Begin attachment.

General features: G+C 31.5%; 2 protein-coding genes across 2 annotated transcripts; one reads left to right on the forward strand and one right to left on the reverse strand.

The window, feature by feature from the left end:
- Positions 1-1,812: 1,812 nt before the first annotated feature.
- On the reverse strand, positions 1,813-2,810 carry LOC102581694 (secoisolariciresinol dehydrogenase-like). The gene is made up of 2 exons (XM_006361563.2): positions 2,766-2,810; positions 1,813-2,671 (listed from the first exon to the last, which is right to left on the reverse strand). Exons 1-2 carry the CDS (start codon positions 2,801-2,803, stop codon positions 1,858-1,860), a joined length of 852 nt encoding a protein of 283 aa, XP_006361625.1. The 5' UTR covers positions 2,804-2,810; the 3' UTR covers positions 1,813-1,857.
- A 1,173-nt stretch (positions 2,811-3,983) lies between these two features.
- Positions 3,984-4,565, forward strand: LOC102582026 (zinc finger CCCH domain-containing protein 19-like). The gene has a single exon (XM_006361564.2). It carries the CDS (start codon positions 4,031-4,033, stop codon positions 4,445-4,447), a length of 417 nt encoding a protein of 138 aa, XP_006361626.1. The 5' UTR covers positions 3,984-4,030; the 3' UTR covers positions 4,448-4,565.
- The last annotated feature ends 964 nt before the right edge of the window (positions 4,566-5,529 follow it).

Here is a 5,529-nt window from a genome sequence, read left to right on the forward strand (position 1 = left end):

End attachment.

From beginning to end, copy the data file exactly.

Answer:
General features: G+C 31.5%; 2 protein-coding genes across 2 annotated transcripts; one reads left to right on the forward strand and one right to left on the reverse strand.

The window, feature by feature from the left end:
- Positions 1-1,812: 1,812 nt before the first annotated feature.
- On the reverse strand, positions 1,813-2,810 carry LOC102581694 (secoisolariciresinol dehydrogenase-like). The gene is made up of 2 exons (XM_006361563.2): positions 2,766-2,810; positions 1,813-2,671 (listed from the first exon to the last, which is right to left on the reverse strand). Exons 1-2 carry the CDS (start codon positions 2,801-2,803, stop codon positions 1,858-1,860), a joined length of 852 nt encoding a protein of 283 aa, XP_006361625.1. The 5' UTR covers positions 2,804-2,810; the 3' UTR covers positions 1,813-1,857.
- A 1,173-nt stretch (positions 2,811-3,983) lies between these two features.
- Positions 3,984-4,565, forward strand: LOC102582026 (zinc finger CCCH domain-containing protein 19-like). The gene has a single exon (XM_006361564.2). It carries the CDS (start codon positions 4,031-4,033, stop codon positions 4,445-4,447), a length of 417 nt encoding a protein of 138 aa, XP_006361626.1. The 5' UTR covers positions 3,984-4,030; the 3' UTR covers positions 4,448-4,565.
- The last annotated feature ends 964 nt before the right edge of the window (positions 4,566-5,529 follow it).

Here is a 5,529-nt window from a genome sequence, read left to right on the forward strand (position 1 = left end):